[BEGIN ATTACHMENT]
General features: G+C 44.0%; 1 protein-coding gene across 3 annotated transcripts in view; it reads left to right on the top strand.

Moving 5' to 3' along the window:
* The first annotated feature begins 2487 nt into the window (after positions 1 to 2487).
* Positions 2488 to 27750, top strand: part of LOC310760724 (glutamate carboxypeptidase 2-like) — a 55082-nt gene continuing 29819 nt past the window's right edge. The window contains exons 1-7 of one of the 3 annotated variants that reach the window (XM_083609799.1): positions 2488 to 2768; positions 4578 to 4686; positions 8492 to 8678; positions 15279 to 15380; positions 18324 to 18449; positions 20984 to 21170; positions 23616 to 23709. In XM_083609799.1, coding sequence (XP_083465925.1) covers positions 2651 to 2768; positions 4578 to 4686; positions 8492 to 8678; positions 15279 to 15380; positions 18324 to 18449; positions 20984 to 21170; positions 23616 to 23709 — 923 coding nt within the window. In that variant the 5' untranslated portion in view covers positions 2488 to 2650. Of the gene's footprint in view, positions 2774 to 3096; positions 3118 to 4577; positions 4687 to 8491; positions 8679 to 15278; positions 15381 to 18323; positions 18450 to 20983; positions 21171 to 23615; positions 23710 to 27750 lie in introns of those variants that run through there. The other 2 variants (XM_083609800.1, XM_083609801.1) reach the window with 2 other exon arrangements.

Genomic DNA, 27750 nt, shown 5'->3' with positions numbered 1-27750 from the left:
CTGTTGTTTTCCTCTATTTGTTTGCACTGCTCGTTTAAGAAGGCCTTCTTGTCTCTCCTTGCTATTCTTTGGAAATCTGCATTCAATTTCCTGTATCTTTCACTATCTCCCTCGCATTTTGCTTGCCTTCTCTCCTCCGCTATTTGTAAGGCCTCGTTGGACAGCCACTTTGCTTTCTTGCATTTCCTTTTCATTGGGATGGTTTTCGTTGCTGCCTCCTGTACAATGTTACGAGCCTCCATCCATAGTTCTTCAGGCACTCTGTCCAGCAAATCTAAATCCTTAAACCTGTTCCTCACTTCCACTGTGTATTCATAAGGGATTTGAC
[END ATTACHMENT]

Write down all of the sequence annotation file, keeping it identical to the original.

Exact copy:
General features: G+C 44.0%; 1 protein-coding gene across 3 annotated transcripts in view; it reads left to right on the top strand.

Moving 5' to 3' along the window:
* The first annotated feature begins 2487 nt into the window (after positions 1 to 2487).
* Positions 2488 to 27750, top strand: part of LOC310760724 (glutamate carboxypeptidase 2-like) — a 55082-nt gene continuing 29819 nt past the window's right edge. The window contains exons 1-7 of one of the 3 annotated variants that reach the window (XM_083609799.1): positions 2488 to 2768; positions 4578 to 4686; positions 8492 to 8678; positions 15279 to 15380; positions 18324 to 18449; positions 20984 to 21170; positions 23616 to 23709. In XM_083609799.1, coding sequence (XP_083465925.1) covers positions 2651 to 2768; positions 4578 to 4686; positions 8492 to 8678; positions 15279 to 15380; positions 18324 to 18449; positions 20984 to 21170; positions 23616 to 23709 — 923 coding nt within the window. In that variant the 5' untranslated portion in view covers positions 2488 to 2650. Of the gene's footprint in view, positions 2774 to 3096; positions 3118 to 4577; positions 4687 to 8491; positions 8679 to 15278; positions 15381 to 18323; positions 18450 to 20983; positions 21171 to 23615; positions 23710 to 27750 lie in introns of those variants that run through there. The other 2 variants (XM_083609800.1, XM_083609801.1) reach the window with 2 other exon arrangements.

Genomic DNA, 27750 nt, shown 5'->3' with positions numbered 1-27750 from the left:
CTGTTGTTTTCCTCTATTTGTTTGCACTGCTCGTTTAAGAAGGCCTTCTTGTCTCTCCTTGCTATTCTTTGGAAATCTGCATTCAATTTCCTGTATCTTTCACTATCTCCCTCGCATTTTGCTTGCCTTCTCTCCTCCGCTATTTGTAAGGCCTCGTTGGACAGCCACTTTGCTTTCTTGCATTTCCTTTTCATTGGGATGGTTTTCGTTGCTGCCTCCTGTACAATGTTACGAGCCTCCATCCATAGTTCTTCAGGCACTCTGTCCAGCAAATCTAAATCCTTAAACCTGTTCCTCACTTCCACTGTGTATTCATAAGGGATTTGAC